He does just about everything wrong that a pharmacist can do, from dealing and abusing prescription medications to giving bad medical advice. But Russell's character fits into the overall theme of the show and makes for a few laughs.
 
Script example:
Charlie: "Cough syrup."
Russell: "Regular or codeine?"
Charlie: "Don’t you need a prescription for codeine?"
Russell: "What are you, a cop?"
 
3. Eldon Stammets on Hannibal
Episode 2, season 1, of this psychological thriller features the hunt for a pharmacist who kidnaps and buries his victims alive.
 
Early in the episode, Jack and Will, 2 of the series main characters, are called to investigate a series of 9 shallow graves covered in mushrooms using human bodies as fertilizer. An autopsy later reveals that the victims were force-fed sugar water to help better grow the mushrooms and that all victims were diabetics who went into coma after a change in their medication. The next scene shows Eldon at the pharmacy switching out a customer’s insulin before ringing her out and confirming her address.
 
Jack locates a Baltimore pharmacy chain where 10 diabetic customers had gone missing after filling a prescription for insulin. He starts to narrow in on 1 pharmacist, who floats between various stores in the area, though he is not present at work when the FBI arrives. Will locates Eldon’s car, where he discovers a body covered in dirt inside the trunk.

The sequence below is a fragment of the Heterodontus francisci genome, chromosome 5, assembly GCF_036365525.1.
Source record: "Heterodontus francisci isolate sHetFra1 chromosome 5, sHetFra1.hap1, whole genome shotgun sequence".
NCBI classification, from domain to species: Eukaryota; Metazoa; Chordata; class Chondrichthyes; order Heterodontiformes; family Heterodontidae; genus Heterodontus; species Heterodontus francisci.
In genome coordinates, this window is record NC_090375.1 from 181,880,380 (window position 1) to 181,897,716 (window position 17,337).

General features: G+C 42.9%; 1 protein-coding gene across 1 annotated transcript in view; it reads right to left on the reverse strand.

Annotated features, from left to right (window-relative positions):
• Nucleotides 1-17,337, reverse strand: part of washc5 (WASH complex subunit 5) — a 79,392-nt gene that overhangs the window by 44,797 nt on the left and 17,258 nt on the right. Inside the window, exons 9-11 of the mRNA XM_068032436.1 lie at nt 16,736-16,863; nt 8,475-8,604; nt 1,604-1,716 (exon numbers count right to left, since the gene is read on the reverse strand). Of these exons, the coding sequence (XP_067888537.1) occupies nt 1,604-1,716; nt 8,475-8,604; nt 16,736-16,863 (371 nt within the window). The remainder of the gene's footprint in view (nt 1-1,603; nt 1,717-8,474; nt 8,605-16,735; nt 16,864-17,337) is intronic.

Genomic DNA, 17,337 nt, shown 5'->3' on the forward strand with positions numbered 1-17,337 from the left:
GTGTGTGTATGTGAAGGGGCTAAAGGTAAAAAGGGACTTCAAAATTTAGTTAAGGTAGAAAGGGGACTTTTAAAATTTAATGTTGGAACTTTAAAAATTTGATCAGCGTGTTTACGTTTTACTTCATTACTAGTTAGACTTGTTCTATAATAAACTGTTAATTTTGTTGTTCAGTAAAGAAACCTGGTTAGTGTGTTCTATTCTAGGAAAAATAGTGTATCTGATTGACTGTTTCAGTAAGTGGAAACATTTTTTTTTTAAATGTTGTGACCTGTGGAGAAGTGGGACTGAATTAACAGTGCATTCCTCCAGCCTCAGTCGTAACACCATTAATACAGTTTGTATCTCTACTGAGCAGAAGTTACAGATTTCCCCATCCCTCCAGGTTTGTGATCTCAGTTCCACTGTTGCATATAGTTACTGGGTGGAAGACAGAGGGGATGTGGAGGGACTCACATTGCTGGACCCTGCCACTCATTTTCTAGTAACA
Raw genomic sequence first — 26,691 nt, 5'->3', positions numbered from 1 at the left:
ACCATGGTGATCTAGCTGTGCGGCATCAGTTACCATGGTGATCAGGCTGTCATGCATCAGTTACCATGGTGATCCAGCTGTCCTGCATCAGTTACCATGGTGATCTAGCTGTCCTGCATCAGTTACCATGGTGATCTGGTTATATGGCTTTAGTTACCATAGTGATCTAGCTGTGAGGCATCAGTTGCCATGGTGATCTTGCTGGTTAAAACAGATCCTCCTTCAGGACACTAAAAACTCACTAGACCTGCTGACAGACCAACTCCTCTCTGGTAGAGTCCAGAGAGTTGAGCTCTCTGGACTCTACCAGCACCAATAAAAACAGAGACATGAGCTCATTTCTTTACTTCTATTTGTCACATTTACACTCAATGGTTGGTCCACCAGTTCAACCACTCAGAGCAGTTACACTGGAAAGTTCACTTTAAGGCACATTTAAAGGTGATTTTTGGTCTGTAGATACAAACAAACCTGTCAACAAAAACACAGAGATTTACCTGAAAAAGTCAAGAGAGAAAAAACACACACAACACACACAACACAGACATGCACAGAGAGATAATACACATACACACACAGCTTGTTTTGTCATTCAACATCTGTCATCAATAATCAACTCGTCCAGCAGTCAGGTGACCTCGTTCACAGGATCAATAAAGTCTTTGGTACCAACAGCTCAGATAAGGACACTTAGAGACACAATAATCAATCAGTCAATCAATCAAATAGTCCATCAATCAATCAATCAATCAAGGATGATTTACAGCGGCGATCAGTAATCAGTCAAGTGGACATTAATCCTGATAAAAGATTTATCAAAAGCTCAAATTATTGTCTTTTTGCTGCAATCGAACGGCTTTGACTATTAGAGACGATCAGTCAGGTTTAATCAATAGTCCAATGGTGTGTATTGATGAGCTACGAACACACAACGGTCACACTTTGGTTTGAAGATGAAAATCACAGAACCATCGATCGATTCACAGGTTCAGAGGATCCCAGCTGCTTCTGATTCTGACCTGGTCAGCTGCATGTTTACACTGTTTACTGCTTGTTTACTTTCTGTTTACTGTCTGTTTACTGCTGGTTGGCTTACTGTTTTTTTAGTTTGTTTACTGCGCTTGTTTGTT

I do not want to spoil the rest of the episode, but I highly recommend not just this particular episode but the entire series. This portrayal of a pharmacist is obviously negative but far outside the view of pharmacy as a profession.
 
4. Ms. Sylvia, aka, “Old Pharmacist” on Mad TV
The Old Pharmacist sketch in this TV series is the oldest mention on the list but also perhaps the most well-known. The episode aired May 8, 1999, in season 4 and the pharmacist sketch in particular has amassed tens of thousands of views on YouTube.
 
The sketch features Debra Wilson as Ms. Sylvia, an elderly pharmacist who embarrasses customers in her pharmacy by reading their prescriptions out loud. When 1 man approaches the pharmacy counter, she loudly explains his prescription is for “crabs and/or lice” and she advices him to shave his pubic hair and boil his clothes and sheets. Next, Ms. Sylvia asks who has the prescription for vaginal dryness, leading 1 patient to reluctantly get her prescription. Her last 2 prescriptions are for scotal acne and explosive diarrhea. The sketch ends with about half a dozen customers running out of the pharmacy when Ms. Sylvia asks who is next in line.
 
It should go without saying that this sketch does not represent a real pharmacy in the slightest, but it is funny enough so that no further explanation is needed.
 
5. Frank Buffay Sr. on Friends
This character is Phoebe’s father on the hit NBC sitcom, which aired from 1994 to 2004. In season 2, episode 9, she realizes that her grandmother had previously lied to her about her biological father, so Phoebe goes to visit her to get the real story. Her grandmother gives Phoebe a picture of her father and explains that the last she heard was that he was a pharmacist somewhere in upstate New York.
 
Wanting to get to know her father better, Phoebe goes with Chandler and Joey to visit Frank. She ultimately tracks Frank down but not wanting to be disappointed goes home after stopping outside his house.